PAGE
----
Taking Care of Our Widows
Evangelicals are great activists. We're engaged on practially every issue. As a church, James told us to take care of the widows and orphans. Both metaphorically and literally we do. A prime example is the care given to AIDS victims in Africa, where the disease has made orphans and widows of millions.
But here in the U.S., we tend to think that the few widows and orphans we have are taken care of. Not so. A recent New Yorker article describes the way aging has changed and how we have regressed in our ability to care for the elderly. For Christians, who have been commanded to care for widows, this news comes with particular urgency: "More than half of the very old now live without a spouse." Add to that the facts that today's elderly had fewer children than other generations and those children are likely scattered across the country. In addition, medical care and nursing homes are extremely expensive. Add to that the fact that a major response to the abundance of care needed and the lack of resources available has been a major cause for advancing the argument for assisted suicide, and I think you have a major reason why evangelicals need to quickly get the activists in gear on this issue.
Because most others are not. "People natually prefer to avoid the subject of their decrepitude," writes Atul Gawande. Still, there are costs to averting our eyes from the realities. For one thing, we put off changes that we need to make as a society. For another, we deprive ourselves of opportunities to change the individual experience of aging for the better.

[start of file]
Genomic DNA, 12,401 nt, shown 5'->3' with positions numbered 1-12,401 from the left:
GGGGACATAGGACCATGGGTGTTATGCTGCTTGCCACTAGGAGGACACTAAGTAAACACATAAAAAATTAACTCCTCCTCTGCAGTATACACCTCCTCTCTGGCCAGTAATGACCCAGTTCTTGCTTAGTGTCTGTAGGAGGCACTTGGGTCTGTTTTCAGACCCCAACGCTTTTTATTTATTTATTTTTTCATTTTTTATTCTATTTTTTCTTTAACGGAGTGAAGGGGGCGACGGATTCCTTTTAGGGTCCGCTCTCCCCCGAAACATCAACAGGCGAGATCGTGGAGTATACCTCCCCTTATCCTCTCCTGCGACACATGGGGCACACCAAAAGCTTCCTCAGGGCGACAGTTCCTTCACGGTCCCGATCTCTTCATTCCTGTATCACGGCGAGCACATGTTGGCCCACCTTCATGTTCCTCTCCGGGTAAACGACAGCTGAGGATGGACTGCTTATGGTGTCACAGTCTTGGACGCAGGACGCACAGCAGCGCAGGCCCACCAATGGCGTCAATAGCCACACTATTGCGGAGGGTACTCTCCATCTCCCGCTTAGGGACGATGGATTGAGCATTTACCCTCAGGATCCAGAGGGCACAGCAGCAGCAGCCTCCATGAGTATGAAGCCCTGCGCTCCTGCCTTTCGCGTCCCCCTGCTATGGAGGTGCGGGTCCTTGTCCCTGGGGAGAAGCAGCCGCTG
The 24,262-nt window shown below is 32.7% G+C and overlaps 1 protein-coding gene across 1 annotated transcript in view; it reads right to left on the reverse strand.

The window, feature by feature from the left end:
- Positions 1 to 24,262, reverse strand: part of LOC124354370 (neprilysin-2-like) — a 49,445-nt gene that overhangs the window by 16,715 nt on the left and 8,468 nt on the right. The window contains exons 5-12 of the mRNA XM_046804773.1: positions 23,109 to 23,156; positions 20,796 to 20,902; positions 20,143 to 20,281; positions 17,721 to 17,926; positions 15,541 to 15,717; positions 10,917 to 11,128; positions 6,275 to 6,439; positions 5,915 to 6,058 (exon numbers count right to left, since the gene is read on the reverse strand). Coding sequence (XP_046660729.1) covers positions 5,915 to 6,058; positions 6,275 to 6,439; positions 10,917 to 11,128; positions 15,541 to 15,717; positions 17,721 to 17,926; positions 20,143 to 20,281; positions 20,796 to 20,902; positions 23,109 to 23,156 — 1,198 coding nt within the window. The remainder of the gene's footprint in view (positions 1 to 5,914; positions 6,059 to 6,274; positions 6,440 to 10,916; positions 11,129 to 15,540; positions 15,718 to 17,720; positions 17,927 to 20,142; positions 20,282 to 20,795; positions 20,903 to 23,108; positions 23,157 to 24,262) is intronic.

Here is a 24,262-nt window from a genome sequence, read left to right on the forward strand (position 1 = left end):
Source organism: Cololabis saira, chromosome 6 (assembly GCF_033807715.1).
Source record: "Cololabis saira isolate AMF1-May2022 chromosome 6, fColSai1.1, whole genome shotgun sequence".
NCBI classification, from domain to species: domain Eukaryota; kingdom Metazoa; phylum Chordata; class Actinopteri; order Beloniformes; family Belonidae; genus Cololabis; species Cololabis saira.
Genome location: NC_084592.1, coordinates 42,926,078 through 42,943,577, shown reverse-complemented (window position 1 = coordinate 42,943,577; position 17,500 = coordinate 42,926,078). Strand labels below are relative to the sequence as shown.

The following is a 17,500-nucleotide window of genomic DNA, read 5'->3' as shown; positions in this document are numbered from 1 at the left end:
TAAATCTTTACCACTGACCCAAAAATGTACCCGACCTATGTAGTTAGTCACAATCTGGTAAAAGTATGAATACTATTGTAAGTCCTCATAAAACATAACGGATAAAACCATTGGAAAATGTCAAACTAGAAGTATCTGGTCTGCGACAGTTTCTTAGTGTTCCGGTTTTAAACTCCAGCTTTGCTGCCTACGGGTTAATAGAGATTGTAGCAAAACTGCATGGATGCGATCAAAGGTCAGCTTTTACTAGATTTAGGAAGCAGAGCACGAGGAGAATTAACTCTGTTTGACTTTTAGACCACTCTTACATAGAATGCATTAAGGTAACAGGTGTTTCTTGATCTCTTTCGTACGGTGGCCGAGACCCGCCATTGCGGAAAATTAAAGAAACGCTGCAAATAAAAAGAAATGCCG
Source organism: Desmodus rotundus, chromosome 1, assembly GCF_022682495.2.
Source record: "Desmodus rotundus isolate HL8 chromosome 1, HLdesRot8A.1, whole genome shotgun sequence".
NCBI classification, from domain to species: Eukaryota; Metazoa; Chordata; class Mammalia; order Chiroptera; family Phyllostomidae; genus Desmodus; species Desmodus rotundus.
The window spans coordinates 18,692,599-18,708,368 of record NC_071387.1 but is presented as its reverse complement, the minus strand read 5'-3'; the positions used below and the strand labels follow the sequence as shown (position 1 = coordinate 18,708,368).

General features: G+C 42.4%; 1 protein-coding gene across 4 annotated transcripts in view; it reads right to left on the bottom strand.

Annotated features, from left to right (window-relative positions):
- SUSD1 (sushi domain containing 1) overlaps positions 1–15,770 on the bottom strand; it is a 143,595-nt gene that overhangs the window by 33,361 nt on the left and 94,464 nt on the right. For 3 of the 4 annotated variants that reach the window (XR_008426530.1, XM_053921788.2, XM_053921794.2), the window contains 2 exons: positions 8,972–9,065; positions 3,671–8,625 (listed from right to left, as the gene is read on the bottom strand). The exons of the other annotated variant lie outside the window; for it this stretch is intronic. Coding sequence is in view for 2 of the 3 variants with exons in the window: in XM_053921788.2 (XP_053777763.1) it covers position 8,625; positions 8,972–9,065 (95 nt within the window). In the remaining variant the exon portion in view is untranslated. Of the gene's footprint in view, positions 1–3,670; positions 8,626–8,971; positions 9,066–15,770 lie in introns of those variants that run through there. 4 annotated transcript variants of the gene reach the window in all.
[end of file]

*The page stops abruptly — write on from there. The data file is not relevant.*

Gawande focuses on policy problems. Insurers don't want to pay for preventative care. Hospitals lose money treating arthritis instead of the hip replacement that might be caused by an arthritic toe which makes walking difficult. Assisted-living facilities and nursing homes are ridiculously expensive. And nurses are more and more difficult to find. We're losing geriatricians, who specialize in managing a person's decline to allow for a gradually increasing frailty instead of one big emergency that lands someone in a nursing home. Instead doctors, 97 percent of whom take no courses in geriatrics, are practicing plastic surgery. "When the prevailing fantasy is that we can be ageless, the geriantrician's uncomfortable demand is that we accept we are not."
Christians haven't been hesitant to apply their activism to stop slave trading, HIV/AIDS, or religious persecution. In many ways this seems a simpler problem. Let's do better to visit the elderly, include them in our churches, and learn from them as they navigate one of the most difficult periods of life–when they face their mortality eye to eye. Surely they have spiritual lessons to teach us about loving not the world. And in the meantime, we'll be fulfilling James's command: "Look after orphans and widows in their distress."